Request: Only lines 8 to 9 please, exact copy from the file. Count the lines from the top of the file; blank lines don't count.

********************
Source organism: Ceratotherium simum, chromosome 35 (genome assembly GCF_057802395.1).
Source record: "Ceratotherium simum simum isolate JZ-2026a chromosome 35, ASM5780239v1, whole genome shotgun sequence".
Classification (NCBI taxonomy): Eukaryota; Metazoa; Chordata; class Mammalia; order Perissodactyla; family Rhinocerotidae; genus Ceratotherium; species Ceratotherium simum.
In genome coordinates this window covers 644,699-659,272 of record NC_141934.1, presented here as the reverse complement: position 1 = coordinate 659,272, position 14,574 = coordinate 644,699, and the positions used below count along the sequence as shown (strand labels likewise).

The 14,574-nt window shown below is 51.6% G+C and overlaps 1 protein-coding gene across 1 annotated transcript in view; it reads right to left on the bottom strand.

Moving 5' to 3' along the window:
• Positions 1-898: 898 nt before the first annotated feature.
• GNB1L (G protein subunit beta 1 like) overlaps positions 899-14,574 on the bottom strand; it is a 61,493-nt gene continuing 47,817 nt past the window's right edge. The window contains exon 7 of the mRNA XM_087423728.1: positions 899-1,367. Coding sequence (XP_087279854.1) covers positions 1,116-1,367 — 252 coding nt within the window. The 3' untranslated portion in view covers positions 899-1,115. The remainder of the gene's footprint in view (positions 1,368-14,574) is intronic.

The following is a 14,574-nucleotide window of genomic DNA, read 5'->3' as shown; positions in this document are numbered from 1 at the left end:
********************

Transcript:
• GNB1L (G protein subunit beta 1 like) overlaps positions 899-14,574 on the bottom strand; it is a 61,493-nt gene continuing 47,817 nt past the window's right edge. The window contains exon 7 of the mRNA XM_087423728.1: positions 899-1,367. Coding sequence (XP_087279854.1) covers positions 1,116-1,367 — 252 coding nt within the window. The 3' untranslated portion in view covers positions 899-1,115. The remainder of the gene's footprint in view (positions 1,368-14,574) is intronic.

The following is a 14,574-nucleotide window of genomic DNA, read 5'->3' as shown; positions in this document are numbered from 1 at the left end: